The ICC Termination Act of 1995
As noted above, 49 U.S.C. 13531 provides the Secretary with general
jurisdiction over freight forwarder service. Section 13531 is derived
from the provisions of former 49 U.S.C. 10561, which extended
jurisdiction to freight forwarders of household goods only. Section
13531 extends this jurisdiction to include all segments of the surface
freight forwarding industry.
Under the ICCTA, former 49 U.S.C. 10923, which authorized the ICC
to license household goods freight forwarders, was repealed and a new
provision, 49 U.S.C. 13903, was enacted requiring that all freight
forwarders, not just household goods freight forwarders, register with
the Secretary. Accordingly, the registration process is a prerequisite
under the ICCTA to operate as a freight forwarder. Registration will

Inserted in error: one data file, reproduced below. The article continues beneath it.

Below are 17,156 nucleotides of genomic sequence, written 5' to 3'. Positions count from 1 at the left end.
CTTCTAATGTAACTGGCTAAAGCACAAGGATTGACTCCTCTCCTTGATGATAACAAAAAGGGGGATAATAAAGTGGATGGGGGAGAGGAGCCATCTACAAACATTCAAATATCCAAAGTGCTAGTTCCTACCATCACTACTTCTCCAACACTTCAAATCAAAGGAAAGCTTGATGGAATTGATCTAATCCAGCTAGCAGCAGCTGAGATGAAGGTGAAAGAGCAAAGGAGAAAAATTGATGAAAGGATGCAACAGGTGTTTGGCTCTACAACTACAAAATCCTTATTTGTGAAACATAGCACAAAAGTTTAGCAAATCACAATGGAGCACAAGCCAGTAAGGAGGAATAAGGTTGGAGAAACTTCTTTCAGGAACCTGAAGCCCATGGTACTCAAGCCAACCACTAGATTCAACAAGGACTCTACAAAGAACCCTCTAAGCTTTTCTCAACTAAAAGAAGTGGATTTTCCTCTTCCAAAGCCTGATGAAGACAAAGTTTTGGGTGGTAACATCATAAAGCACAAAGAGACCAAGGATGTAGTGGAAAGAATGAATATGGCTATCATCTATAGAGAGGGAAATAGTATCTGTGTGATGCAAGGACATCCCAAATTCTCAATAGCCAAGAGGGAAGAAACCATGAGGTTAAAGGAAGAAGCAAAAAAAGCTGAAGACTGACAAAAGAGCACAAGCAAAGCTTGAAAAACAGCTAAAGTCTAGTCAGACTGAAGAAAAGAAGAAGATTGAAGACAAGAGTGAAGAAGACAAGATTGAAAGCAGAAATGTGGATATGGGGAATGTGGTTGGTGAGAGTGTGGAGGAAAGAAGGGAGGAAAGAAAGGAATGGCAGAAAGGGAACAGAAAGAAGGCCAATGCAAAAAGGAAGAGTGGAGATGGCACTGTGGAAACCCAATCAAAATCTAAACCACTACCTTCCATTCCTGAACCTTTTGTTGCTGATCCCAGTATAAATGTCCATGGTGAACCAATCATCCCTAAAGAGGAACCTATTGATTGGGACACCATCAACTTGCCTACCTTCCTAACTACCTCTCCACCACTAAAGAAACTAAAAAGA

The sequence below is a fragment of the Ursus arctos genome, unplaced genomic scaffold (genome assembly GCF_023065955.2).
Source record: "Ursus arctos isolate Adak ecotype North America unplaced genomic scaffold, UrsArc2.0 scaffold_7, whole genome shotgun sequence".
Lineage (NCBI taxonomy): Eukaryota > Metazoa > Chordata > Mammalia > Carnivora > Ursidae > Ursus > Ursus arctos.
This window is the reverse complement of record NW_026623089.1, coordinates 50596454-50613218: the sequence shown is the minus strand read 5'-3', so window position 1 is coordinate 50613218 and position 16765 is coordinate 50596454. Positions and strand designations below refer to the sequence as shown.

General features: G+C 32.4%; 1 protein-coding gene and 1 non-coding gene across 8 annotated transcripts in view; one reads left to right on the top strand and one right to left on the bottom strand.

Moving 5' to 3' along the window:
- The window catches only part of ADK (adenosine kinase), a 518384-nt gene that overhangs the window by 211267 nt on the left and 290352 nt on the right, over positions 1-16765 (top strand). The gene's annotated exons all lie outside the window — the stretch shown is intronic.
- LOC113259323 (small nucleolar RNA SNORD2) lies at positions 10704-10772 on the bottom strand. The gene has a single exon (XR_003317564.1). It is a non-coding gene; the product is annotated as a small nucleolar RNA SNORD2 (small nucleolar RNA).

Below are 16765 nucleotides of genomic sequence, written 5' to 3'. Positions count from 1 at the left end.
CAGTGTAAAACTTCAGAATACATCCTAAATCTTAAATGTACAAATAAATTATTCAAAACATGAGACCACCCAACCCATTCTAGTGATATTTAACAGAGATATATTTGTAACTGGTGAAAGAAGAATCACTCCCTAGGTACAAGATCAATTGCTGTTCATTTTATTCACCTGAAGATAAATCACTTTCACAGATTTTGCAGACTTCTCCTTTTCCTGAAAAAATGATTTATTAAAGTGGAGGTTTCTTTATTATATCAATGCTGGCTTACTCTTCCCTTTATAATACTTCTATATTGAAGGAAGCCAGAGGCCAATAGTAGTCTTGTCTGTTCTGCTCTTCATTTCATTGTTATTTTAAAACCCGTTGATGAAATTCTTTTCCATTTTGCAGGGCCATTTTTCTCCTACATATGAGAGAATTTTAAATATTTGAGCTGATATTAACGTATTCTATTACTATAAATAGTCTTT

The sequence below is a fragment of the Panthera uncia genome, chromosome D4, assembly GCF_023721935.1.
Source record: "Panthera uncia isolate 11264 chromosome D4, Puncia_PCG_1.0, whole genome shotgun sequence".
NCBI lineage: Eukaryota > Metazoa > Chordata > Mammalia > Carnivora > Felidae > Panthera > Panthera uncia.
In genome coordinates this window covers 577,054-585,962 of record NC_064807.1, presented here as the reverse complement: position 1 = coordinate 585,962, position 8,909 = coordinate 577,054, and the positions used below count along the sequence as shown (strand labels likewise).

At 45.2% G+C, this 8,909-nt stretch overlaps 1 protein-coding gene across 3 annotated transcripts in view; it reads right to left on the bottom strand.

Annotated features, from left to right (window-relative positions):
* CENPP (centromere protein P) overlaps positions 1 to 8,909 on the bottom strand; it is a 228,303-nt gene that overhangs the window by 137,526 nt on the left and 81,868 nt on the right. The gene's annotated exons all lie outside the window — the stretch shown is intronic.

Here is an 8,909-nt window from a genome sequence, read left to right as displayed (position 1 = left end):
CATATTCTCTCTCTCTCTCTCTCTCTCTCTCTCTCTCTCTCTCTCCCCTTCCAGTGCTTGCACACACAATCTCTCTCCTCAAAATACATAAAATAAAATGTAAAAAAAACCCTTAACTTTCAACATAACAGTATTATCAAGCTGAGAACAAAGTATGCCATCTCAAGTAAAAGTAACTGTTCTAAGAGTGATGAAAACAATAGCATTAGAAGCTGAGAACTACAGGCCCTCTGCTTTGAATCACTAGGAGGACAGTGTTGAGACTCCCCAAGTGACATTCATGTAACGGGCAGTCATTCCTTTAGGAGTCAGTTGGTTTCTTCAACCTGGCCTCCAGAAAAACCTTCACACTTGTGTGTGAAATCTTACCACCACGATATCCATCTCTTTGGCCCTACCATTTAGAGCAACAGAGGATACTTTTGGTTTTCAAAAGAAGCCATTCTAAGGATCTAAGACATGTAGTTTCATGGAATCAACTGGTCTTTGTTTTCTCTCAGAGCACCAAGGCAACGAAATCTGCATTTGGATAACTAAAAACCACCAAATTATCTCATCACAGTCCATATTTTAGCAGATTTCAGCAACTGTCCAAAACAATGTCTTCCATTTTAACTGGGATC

require a showing that registrants are ``fit, willing, and able'' to
provide service, and meet insurance, safety fitness, and other
requirements. If a freight forwarder desires to operate as a carrier
for the entire move, the freight forwarder must also be registered as a
carrier. 49 U.S.C. 13902. Rules implementing the FHWA's freight
forwarder registration process, including the required insurance and
security needed under the ICCTA, will be promulgated in other
The legislative history indicates that these changes were made
because Congress believed that all freight forwarders act as carriers
in the assembling and delivery of shipments, and both forwarders of
non-household goods and household goods should be subject to the
registration requirements to ensure that they are fit to operate and
are insured. However, Congress was clear that, aside from the